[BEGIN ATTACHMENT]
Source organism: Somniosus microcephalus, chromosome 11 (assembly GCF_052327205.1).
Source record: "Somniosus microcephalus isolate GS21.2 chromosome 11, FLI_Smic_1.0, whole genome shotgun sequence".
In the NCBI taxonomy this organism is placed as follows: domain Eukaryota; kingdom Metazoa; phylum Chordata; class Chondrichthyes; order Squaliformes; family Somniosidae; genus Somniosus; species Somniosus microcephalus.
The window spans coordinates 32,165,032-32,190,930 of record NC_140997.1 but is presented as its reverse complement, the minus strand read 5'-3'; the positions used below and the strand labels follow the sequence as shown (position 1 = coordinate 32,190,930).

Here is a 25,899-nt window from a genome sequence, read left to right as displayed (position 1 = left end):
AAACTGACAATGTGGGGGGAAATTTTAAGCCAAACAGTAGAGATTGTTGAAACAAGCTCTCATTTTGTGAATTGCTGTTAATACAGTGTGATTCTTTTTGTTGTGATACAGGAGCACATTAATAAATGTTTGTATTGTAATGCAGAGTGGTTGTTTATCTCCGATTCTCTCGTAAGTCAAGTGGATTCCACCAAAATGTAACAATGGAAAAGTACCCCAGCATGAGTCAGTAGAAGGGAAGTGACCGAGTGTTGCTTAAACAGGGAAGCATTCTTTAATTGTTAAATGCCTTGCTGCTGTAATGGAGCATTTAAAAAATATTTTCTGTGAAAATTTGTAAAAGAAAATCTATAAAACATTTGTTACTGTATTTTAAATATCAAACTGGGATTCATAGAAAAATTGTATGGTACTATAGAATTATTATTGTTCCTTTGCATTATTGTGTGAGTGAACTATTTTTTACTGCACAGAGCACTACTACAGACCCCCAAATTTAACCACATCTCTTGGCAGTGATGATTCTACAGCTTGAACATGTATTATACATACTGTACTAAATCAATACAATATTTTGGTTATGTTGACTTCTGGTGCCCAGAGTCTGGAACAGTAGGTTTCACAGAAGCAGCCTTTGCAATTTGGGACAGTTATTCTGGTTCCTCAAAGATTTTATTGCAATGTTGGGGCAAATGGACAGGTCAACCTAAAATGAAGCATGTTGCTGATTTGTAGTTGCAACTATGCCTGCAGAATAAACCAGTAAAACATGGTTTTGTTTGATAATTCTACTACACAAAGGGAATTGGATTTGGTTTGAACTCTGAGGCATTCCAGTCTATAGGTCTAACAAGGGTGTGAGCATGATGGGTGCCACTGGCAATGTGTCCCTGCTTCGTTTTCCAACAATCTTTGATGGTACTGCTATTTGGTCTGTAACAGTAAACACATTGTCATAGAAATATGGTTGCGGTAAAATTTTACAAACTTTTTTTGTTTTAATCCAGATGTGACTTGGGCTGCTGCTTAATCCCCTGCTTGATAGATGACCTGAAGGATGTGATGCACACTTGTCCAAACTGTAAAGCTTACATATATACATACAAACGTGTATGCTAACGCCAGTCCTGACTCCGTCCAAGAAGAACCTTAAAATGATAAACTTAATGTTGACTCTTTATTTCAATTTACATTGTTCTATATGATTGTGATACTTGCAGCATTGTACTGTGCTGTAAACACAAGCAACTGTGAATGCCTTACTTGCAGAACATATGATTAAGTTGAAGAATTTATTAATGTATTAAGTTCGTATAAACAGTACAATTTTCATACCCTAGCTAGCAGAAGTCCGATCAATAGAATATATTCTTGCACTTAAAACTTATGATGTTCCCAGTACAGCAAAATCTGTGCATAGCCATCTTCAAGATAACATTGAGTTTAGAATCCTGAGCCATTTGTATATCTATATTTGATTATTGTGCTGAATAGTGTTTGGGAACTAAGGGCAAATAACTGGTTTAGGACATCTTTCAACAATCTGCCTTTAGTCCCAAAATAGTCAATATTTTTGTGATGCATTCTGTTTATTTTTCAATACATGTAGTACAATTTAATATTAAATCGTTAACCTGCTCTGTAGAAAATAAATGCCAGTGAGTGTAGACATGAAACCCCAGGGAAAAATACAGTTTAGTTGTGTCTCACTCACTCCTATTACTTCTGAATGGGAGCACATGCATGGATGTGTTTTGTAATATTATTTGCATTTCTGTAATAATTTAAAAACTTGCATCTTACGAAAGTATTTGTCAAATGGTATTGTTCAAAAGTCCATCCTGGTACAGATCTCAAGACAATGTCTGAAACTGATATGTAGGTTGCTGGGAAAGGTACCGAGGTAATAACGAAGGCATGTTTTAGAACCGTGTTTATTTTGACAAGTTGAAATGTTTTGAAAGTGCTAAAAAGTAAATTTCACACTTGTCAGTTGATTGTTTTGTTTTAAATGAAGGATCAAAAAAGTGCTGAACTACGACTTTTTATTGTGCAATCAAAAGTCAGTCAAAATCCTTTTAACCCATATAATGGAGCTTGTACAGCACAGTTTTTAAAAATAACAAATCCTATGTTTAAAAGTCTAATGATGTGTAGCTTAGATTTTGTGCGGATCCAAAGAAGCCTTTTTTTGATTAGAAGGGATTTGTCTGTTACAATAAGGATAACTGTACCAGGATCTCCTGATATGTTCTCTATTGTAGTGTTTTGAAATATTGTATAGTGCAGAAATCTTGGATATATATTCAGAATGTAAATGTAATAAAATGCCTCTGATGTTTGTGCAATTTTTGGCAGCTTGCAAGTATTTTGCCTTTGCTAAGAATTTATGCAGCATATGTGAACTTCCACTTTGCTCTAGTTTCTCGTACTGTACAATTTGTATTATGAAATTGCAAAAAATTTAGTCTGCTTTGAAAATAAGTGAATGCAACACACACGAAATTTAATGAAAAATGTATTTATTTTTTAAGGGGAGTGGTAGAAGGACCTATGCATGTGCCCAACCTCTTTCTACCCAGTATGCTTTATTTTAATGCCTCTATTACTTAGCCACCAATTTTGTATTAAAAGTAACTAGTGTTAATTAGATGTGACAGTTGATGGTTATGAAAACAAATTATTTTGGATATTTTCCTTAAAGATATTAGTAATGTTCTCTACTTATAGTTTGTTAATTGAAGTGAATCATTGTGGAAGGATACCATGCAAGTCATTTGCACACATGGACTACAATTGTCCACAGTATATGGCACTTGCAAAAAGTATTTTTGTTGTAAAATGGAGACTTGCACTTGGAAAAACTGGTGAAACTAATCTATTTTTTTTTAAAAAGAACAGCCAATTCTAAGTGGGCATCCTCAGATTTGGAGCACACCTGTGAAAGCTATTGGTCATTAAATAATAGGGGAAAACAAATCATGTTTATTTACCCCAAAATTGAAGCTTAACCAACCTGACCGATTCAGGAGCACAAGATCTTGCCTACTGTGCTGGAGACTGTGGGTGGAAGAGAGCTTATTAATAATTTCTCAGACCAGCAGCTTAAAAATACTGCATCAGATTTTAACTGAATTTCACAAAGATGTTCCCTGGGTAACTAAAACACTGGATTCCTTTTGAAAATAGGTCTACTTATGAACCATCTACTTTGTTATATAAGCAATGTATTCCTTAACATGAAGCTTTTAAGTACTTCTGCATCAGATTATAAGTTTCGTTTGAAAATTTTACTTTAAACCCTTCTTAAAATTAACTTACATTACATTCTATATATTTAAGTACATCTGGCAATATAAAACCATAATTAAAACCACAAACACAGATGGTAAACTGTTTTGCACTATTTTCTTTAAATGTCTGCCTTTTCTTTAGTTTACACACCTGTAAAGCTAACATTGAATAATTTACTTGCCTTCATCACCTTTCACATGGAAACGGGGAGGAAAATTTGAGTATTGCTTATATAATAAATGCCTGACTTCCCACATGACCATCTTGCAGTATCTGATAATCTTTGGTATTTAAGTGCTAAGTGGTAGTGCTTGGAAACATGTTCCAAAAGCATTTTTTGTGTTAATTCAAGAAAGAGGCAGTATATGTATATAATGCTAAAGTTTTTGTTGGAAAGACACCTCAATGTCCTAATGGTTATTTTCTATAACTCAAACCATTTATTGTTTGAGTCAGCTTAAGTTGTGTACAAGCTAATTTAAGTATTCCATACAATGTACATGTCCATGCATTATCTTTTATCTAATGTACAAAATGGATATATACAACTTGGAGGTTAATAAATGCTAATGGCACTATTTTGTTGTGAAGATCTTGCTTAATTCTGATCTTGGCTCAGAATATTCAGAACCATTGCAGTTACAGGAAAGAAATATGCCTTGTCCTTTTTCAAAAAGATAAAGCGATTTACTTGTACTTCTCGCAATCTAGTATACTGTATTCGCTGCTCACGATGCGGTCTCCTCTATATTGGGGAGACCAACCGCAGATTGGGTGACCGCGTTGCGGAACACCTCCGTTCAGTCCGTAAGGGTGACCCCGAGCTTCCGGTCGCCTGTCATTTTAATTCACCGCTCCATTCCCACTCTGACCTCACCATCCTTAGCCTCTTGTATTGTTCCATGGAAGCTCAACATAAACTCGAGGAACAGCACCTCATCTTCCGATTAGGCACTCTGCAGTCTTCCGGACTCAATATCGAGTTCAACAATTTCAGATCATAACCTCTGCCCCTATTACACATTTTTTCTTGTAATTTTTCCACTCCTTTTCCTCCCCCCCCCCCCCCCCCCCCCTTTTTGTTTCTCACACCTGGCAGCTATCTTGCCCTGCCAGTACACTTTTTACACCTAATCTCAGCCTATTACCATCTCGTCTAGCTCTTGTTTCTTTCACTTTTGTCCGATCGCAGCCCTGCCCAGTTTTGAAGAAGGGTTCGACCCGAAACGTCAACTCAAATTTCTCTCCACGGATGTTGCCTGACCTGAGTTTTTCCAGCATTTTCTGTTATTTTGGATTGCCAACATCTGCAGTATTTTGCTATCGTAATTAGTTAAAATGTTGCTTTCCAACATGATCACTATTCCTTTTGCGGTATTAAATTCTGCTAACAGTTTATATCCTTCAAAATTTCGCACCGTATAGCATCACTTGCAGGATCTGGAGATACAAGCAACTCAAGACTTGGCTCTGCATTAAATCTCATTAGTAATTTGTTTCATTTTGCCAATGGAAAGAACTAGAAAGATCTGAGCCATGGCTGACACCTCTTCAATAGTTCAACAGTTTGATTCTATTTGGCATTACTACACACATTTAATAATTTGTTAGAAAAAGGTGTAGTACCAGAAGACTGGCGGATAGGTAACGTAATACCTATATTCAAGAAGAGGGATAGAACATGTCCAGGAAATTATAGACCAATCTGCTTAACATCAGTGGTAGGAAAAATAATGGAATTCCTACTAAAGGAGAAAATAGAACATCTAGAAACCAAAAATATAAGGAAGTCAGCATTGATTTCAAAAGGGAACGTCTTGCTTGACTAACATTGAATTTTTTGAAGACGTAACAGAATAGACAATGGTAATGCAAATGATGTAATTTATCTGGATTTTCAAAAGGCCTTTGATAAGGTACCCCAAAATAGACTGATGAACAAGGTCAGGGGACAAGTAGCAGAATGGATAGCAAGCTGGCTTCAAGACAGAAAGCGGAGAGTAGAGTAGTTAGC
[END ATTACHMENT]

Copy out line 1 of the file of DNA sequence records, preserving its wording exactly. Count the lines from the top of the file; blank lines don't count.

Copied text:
Source organism: Somniosus microcephalus, chromosome 11 (assembly GCF_052327205.1).